Emilia Pardo Bazán was a well-read and very open-minded noblewoman from Galicia. She introduced the literary movements of realism and naturalism, which she got to know and appreciate in France, into Spanish literature. Her work and her opinions made her – like Émile Zola in France – the target of much polemic in the deeply conservative Roman Catholic country, and yet, she was never discouraged to continue on her way. Instead of listening to her husband who wanted her to give up writing she separated from him to be free to publish whatever she liked.


Click here to read my portrait of this important and impressive Spanish writer.

Source: edith-lagraziana.blogspot.com
Like Reblog Comment
review 2013-09-28 10:03
The refugee question
The Children of Herakles - Euripides

I've decided to read this again despite having already written a commentary on it, but that was partly because the commentary was on the whole book of Euripidean plays as opposed to this particular play (though the only play that I read when I commented on the book was this one). Anyway, a large portion of the end of this play is missing so we don't actually know how it ends (which is probably why it does not appear in many of the other books of Euripidean plays and why I had to hunt around for a copy of it). As such, we cannot actually say that this is one of Euripide's extant plays.

That does not mean that this play does not confront issues that were faced not only in the days of Classical Athens, but are also confront with our own society today: the issue of what to do with refugees. In the play the refugees are the children of Herakles (aka Hercules) who had fled to Marathon from Argos and sought sanctuary in one of the temples so that the king of Argos could not hunt them down and kill them.

The play was written in the opening years of the Peloponesian War and at that time Athens had its own refugee problem. The city of Platea had been attacked by the Thebans and in response the Plateans had sent all of the woman and children to Athens for protection. However Athens had decided to remain neutral in the conflict, which resulted in Platea being burnt to the ground and all of the remaining occupants killed. Meanwhile, in Athens, there was debate as to what to do with the refugees because they couldn't become citizens and had done nothing to warrant slavery, but the city did not seem to think that they could support this influx of people.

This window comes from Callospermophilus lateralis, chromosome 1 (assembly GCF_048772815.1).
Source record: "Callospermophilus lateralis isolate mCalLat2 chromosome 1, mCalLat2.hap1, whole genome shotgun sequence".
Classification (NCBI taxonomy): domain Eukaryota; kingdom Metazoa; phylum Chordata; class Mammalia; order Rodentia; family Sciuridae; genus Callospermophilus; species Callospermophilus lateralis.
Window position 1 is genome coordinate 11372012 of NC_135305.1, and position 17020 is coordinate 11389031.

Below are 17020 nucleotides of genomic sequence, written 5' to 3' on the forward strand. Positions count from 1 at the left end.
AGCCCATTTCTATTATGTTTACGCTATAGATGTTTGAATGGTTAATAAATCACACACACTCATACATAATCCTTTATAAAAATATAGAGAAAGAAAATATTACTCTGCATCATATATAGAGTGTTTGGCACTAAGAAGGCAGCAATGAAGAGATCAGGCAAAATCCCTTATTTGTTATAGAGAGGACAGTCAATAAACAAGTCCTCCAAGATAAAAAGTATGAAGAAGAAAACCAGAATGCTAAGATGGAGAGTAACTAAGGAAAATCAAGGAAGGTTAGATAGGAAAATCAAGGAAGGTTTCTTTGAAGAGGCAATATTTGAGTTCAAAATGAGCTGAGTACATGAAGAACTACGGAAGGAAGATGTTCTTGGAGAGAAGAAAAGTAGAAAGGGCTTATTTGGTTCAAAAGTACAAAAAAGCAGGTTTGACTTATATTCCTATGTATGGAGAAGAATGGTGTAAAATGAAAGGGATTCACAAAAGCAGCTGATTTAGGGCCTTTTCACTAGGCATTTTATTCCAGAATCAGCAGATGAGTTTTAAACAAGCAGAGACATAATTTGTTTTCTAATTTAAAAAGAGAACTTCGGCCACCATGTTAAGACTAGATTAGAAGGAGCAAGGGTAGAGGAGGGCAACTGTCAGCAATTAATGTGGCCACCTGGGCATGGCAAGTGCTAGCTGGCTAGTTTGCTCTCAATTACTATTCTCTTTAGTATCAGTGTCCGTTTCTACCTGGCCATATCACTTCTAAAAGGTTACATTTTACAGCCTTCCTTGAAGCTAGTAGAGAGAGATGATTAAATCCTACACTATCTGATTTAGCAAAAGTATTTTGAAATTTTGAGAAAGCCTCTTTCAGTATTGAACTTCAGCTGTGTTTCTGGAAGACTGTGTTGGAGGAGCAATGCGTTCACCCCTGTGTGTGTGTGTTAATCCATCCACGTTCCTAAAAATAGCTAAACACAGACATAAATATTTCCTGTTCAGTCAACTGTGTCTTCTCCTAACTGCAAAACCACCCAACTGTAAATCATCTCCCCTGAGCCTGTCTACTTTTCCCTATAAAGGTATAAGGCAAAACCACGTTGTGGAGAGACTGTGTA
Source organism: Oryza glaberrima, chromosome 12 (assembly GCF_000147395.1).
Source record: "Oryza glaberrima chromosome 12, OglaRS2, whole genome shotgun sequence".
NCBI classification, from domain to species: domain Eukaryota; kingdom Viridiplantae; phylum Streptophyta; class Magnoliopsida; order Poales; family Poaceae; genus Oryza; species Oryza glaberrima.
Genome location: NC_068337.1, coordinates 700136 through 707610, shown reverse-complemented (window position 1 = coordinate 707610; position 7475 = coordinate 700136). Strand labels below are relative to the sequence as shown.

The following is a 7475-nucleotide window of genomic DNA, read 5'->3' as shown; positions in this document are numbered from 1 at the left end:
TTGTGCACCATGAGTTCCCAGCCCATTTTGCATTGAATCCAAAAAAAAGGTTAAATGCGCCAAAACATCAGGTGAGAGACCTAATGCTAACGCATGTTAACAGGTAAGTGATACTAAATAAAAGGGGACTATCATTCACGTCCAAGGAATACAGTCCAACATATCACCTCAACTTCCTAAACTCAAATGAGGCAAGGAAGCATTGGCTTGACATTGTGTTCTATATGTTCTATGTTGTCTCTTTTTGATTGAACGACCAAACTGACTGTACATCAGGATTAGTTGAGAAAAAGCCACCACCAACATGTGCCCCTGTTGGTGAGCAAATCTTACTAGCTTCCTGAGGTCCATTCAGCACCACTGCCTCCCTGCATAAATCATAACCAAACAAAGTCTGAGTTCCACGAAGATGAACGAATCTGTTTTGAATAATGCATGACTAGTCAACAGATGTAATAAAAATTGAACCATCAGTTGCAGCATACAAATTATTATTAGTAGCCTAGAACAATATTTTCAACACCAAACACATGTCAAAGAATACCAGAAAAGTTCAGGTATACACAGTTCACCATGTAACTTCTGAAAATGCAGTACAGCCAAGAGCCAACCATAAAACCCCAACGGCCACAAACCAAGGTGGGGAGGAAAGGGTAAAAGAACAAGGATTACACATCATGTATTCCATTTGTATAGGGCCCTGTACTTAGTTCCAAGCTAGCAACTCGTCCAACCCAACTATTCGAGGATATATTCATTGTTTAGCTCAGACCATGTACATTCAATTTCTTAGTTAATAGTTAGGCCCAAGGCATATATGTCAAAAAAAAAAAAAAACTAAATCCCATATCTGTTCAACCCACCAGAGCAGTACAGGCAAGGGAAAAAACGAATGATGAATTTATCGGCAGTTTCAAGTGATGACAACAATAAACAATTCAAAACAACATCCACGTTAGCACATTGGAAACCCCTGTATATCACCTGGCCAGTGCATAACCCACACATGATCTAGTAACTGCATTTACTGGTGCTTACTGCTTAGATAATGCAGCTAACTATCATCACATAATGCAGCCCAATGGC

The issue of refugees is something that we simply cannot ignore today. This is something that confronts many of us here in Australia, but also in other parts of the world. The question that is raised though is the reason behind why the refugees want to get into our country – is it because they are fleeing persecution and war, or is it simply because they see better opportunities in our country. Either way, a lot of the refugees that end up here actually go on to become very productive members of our society.

One of the arguments that are put forth is that refugees are simply a drain on our society and they take money that could be used elsewhere. Personally I believe that that is rubbish. You will probably find that the refugees end up being much harder workers than the native citizens. In fact you will probably find that most people whom we would label dole bludgers are actually forth or fifth generation Australians. However, there is also the argument that they are taking our jobs, but the truth is that these are jobs that we are too proud to take up. Okay, there are questions about wages, and the fact that if you are on a minimum wage job then you are probably poorer than people on the dole because you do not have access to concession benefits. However, that also raises the question of whether, if we were to put more money into the hands of the working class, would they spend it wisely (in the same way would they also use time wisely if the working day were cut down by say two hours – probably not – they would probably spend more money on beer and spend more time in the pubs).